The government is requiring that all 2013 model-year vehicles come equipped with side air bags. This upgrade has been in consideration since 2004. Side air bags will protect the torso and head from serious injury in the event of an accident. It is said that these measures could save up to 300 lives and prevent over 400 serious injuries each year in accidents where motorists are struck by another vehicle from the side. Side impact crashes were responsible for the deaths of 9,200 people in 2005. This accounts for about 29 percent of motorists killed in passenger vehicles that year.

          The shift in installing side air bags will be gradual until 2013 hits. In 2010, 20 percetn of all passenger vehicles will require side air bags followed by 50 percent in 2011 models, and 75 percent in 2012. There are three types of side air bags that can be installed in these vehicles. Head side air bags are positioned in the roof rail above the side windows to protect an adult’s head during a crash. They come as both curtain and tubular side air bags, though the curtain bags may protect passengers in cars that roll over after being struck. Chest air bags are mounted on the side of the seat or in the door of the vehicle to protect the chest and torso during an accident. The head/chest combination bags are larger bags mounted on the side of the seat.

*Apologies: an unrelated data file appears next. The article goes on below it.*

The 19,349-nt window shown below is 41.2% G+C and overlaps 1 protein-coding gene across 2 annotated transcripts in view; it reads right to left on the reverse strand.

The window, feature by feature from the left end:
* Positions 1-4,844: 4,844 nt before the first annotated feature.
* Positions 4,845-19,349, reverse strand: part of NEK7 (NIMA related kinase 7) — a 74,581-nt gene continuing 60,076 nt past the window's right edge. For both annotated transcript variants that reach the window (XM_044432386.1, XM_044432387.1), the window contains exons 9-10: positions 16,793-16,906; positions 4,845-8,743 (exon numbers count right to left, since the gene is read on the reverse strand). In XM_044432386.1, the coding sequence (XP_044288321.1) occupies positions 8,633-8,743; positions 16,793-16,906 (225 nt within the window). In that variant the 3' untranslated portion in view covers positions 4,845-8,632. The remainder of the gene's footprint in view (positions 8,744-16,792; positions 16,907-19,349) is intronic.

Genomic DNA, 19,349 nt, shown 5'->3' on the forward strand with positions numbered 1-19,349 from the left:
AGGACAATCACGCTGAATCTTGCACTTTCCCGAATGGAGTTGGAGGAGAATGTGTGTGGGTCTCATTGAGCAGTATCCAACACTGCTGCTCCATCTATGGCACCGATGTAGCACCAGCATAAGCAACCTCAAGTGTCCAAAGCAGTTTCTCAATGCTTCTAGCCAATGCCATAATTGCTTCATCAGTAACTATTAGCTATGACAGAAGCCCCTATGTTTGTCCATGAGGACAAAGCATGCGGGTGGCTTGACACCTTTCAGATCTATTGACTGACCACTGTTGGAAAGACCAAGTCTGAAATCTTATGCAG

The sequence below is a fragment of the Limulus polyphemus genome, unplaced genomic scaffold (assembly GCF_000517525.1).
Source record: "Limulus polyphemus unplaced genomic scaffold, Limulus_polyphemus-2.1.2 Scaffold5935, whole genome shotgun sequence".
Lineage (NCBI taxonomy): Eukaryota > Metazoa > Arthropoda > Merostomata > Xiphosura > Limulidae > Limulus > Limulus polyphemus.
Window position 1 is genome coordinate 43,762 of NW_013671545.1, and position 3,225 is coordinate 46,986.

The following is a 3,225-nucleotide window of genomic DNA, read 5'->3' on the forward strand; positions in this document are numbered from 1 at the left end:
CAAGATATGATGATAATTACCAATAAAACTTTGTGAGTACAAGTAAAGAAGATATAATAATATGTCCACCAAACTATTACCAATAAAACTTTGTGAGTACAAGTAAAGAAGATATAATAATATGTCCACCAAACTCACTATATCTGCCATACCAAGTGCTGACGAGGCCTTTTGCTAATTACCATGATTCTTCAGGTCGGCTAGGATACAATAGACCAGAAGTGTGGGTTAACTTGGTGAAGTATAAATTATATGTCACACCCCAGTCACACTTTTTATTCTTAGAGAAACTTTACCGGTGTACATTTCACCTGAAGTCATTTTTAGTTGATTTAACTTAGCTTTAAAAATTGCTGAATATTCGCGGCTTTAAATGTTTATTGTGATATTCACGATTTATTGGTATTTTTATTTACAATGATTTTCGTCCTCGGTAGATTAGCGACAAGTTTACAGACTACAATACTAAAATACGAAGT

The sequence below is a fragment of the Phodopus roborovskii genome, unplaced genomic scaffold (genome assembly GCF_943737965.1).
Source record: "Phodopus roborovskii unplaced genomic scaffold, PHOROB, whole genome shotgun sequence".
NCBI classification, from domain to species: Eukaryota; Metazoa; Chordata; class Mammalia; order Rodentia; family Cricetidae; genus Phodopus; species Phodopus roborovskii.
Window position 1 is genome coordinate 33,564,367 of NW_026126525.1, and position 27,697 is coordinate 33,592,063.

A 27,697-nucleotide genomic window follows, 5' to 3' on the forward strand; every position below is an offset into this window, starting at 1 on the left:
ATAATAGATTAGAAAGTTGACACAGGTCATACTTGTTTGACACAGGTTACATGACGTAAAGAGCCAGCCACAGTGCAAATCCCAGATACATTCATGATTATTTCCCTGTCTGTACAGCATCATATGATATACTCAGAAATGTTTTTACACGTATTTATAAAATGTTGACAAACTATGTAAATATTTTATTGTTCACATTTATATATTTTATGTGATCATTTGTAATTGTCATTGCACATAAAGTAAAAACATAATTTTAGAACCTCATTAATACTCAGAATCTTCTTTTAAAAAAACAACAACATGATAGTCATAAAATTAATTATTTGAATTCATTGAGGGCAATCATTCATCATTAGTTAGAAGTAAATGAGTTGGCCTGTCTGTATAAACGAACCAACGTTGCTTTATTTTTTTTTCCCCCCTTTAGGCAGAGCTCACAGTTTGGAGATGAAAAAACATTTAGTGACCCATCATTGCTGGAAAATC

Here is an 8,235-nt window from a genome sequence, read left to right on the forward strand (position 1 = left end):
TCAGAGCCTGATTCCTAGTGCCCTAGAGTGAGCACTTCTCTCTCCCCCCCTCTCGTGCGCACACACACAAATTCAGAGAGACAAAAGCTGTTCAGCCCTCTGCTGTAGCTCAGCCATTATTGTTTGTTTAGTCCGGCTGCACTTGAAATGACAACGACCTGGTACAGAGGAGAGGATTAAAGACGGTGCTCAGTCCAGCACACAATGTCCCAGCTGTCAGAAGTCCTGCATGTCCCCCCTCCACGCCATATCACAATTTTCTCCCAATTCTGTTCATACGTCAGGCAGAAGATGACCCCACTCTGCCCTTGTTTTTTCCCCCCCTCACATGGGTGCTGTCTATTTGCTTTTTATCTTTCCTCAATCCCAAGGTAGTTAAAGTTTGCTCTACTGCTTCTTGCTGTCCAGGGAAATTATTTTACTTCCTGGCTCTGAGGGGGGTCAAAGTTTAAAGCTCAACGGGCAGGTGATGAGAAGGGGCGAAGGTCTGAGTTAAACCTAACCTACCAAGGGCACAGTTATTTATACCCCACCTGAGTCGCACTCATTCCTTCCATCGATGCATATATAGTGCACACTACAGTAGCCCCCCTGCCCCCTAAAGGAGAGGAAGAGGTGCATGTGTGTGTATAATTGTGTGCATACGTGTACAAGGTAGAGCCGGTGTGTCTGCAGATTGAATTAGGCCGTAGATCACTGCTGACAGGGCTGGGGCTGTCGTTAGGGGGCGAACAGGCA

The downfall to these safety instruments, like front air bags, is the risk of injury to children seated near them. Children would not be permitted to sit anywhere in the car where a side air bag could go off in case of an accident. Those bags mounted on the roof, however, are said to pose no threat to children since the children’s heads cannot reach them. Children under the age of 12 are not permitted in the passenger’s seat anyway.

For related articles visit http://www.msnbc.msn.com/id/20604563/ and http://www.safercar.gov/airbags/pages/SABFAQs.htm#2.

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